Being "a fair trier" earned Percy Nuttall an MC
Name: Percy Nuttall
Location: Gallipoli, France, Belgium
Like many other young Australians, Percy Nuttall signed up with the AIF in October 1914 without telling his parents. He finally got around to writing to his father from camp in Adelaide, to try and explain, hoping that his father would understand.
Whether he succeeded in persuading his father or not, he wrote that he would be "a fair trier" and he certainly made his mark during the war.
He won the Military Cross, the Military Medal, the Italian Bronze Medal, was mentioned in despatches four times, was severely wounded seven times and almost lost a leg, was promoted from private to be commissioned as a Lieutenant and was invited to spend the day at Buckingham Palace with King George.
I should have written you sooner, I know, but that is the hardest part of the whole business. No doubt you will not agree with my move.
From the very first I had a desire to be with the force leaving here and I think it will make a man of me, and I will be a fair trier. I always was a fair shot. In my trial round of five shots I gained the possible. I passed the doctor, height 5ft 7in [1.7m], 143lbs [64.9kg].
I know it will be a hard thing for you and all, me going, but it is just as hard for other parents. I honestly wish you and Mother look at it in the right way. There are lots of brave and worthy fellows amongst them.
Should anything happen to me, home, will what I have got together go, less 25% which goes to a young lady I have been going about with.
My boss said he was sorry I have left him. He gave me a good reference. My job there was a hard unhealthy one, and the boss a rotter to work for, altho alright to me. I did not like to see the way he treated others.
Now Dad, hoping you are alright and that you will not worry over me, as I will be alright. Give my best love and wishes to my brother & sister.
Camp is a rough healthy life. I am getting used to it, plenty of work, plenty of tucker on the rough.
Tell Moll I received her letter alright and that we are square. She may do as she thinks with the balance.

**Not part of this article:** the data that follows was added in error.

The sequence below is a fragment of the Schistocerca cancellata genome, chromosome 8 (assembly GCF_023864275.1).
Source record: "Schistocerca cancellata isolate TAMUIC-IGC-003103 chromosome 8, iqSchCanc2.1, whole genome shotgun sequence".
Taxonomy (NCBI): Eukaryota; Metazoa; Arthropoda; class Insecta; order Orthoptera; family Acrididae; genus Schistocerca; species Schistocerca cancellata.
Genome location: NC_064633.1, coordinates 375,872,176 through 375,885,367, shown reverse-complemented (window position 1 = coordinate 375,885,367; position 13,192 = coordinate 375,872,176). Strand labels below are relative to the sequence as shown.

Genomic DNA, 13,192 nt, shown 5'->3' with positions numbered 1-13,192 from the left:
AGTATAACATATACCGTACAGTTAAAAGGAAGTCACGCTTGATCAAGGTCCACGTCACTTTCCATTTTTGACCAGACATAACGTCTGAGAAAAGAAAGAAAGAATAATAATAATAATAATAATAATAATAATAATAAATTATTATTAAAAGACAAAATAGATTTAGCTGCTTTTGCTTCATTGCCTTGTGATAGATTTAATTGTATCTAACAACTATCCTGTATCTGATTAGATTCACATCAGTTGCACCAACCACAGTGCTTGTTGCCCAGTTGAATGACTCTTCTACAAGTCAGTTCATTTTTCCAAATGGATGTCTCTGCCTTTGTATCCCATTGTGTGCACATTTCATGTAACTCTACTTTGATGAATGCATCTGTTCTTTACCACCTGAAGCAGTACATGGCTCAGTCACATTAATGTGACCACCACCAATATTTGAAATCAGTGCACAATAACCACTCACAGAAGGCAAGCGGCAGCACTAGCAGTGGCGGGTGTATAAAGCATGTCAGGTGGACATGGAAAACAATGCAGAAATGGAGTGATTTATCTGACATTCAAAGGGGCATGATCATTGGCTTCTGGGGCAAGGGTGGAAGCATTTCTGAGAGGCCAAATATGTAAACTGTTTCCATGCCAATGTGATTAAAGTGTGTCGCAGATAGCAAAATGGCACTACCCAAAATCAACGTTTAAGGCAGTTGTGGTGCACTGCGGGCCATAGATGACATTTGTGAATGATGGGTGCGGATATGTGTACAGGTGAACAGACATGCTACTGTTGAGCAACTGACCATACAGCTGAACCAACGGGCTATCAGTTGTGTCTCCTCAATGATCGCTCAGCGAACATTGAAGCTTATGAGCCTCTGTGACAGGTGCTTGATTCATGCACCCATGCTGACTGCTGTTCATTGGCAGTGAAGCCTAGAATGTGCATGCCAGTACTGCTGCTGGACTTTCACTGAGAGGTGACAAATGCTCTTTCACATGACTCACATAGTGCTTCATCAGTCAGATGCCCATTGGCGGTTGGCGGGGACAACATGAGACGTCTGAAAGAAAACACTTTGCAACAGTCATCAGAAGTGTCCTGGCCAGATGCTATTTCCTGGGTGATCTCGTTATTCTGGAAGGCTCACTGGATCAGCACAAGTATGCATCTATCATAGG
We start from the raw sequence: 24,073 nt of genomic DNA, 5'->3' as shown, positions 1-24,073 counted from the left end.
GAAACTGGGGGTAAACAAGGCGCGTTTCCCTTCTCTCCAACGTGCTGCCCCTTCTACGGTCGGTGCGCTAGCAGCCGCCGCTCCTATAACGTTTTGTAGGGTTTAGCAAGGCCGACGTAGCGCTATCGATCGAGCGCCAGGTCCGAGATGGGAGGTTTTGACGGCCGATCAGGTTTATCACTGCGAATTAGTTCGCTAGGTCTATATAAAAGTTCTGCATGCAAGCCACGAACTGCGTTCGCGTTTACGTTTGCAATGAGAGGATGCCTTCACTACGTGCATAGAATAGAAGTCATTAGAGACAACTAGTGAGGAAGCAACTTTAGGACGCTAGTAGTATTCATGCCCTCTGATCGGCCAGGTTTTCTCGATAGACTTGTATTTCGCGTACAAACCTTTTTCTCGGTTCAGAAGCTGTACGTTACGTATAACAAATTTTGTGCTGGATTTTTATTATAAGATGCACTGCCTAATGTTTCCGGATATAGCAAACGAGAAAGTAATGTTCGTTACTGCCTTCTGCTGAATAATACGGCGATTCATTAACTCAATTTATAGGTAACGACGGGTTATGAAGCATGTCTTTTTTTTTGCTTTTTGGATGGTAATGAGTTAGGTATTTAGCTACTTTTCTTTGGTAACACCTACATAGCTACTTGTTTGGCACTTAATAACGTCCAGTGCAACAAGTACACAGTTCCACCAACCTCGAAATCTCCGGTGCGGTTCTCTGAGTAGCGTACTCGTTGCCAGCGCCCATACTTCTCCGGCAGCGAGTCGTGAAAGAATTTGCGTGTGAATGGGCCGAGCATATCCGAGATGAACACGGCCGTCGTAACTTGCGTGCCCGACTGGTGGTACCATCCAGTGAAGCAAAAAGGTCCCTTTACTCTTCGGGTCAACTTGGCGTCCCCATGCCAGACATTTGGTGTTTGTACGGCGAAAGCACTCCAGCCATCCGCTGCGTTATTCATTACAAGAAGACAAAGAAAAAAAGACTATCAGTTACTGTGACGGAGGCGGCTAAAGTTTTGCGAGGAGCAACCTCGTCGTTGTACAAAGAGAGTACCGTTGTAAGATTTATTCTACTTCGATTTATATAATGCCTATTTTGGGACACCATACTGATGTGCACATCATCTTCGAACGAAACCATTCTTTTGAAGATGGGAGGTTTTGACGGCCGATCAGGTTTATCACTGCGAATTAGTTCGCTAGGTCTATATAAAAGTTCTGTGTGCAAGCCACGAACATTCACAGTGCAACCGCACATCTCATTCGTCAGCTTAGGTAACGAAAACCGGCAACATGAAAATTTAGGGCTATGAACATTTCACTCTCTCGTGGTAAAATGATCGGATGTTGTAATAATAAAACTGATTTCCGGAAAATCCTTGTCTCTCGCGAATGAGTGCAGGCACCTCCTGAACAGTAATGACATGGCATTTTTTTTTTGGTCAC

With best love from your son, Perc
Private Nuttall became something of a legend for his bravery. He was in the first wave to hit the beaches at Gallipoli, being in the first half of C Company, 10th Battalion.
With his comrades he fought his way up the slopes and razorback ridges, almost gaining the objective of the day and reaching the furthest point ever attained in the campaign.
On the Third Ridge, Private Nuttall gave notice of his intentions to be "a fair trier" when his company was pinned down by Turkish machine gun fire. He crawled alone for 40 yards [36.5m], using low scrub for cover and pinpointed the guns by deliberately showing himself several times to the Turks. He escaped uninjured but was wounded later in the day.
After recovering in Egypt he returned to Gallipoli where he was again wounded. Evacuated once more, he returned a third time, in time for the evacuation.
He continued to fight the Turks in the Canal zone and then moved to France fighting at ArmentiÃ¨res, the two battles of Mouquet Farm, Messines Ridge, Polygon Wood and finally the second battle at Villers-Brettonneux in April 1918.
It was during this operation that Lt Nuttall received the Military Cross. A letter from General Birdwood congratulating him on his bravery, described the actions that led to the award.
"I know that you displayed marked courage and initiative in leading your platoon in an attack on a nest of five enemy machine guns, which were hindering the advance of the Battalion, and all of which you captured," General Birdwood wrote.
"When the objective was reached and all the other officers of your Company had become casualties, you immediately took charge and reorganised your men. On the following day, you very promptly and effectively dealt with a party of the enemy whom you discovered forming up with a machine gun in a piece of low ground, , and who withdrew after suffering some 30 casualties. You continued to engage them as they crossed the ridge and inflicted further heavy casualties among them. Throughout the whole operation you set a fine example of courage and initiative for which I thank you. I was sorry to hear that later on you were wounded. I have not details but I trust that it is nothing serious, and that you are making good progress in hospital."
Lt Nuttall was severely wounded and was taken to hospital in England. While recovering, he was invited by the Lord Chamberlain, along with a representative from each of the Commonwealth countries (New Zealand, South Africa, India and Canada) to visit Buckingham Palace where they spent the day with King George V.
By now an acting Major, Perc Nuttall returned to Australia to a hero's welcome.
The material for this article was supplied by Brian W. Nuttall of Victoria, son of Percy Nuttall